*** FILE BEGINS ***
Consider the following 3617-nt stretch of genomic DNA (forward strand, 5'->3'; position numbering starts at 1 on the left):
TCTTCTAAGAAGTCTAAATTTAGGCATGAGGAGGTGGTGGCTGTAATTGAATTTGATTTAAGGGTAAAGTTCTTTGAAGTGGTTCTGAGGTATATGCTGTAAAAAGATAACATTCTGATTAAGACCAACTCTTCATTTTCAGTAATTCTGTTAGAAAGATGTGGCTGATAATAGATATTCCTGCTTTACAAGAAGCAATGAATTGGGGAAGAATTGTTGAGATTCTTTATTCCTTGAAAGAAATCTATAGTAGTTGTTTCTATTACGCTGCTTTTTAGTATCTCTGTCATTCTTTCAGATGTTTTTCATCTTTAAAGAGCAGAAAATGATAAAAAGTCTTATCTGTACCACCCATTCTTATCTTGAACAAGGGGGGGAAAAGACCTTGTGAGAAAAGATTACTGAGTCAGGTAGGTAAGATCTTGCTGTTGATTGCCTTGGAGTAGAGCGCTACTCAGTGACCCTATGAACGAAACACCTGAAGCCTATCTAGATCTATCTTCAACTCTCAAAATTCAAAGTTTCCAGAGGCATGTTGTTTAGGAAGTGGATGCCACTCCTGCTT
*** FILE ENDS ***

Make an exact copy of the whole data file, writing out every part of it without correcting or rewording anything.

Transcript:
Consider the following 3617-nt stretch of genomic DNA (forward strand, 5'->3'; position numbering starts at 1 on the left):
TCTTCTAAGAAGTCTAAATTTAGGCATGAGGAGGTGGTGGCTGTAATTGAATTTGATTTAAGGGTAAAGTTCTTTGAAGTGGTTCTGAGGTATATGCTGTAAAAAGATAACATTCTGATTAAGACCAACTCTTCATTTTCAGTAATTCTGTTAGAAAGATGTGGCTGATAATAGATATTCCTGCTTTACAAGAAGCAATGAATTGGGGAAGAATTGTTGAGATTCTTTATTCCTTGAAAGAAATCTATAGTAGTTGTTTCTATTACGCTGCTTTTTAGTATCTCTGTCATTCTTTCAGATGTTTTTCATCTTTAAAGAGCAGAAAATGATAAAAAGTCTTATCTGTACCACCCATTCTTATCTTGAACAAGGGGGGGAAAAGACCTTGTGAGAAAAGATTACTGAGTCAGGTAGGTAAGATCTTGCTGTTGATTGCCTTGGAGTAGAGCGCTACTCAGTGACCCTATGAACGAAACACCTGAAGCCTATCTAGATCTATCTTCAACTCTCAAAATTCAAAGTTTCCAGAGGCATGTTGTTTAGGAAGTGGATGCCACTCCTGCTT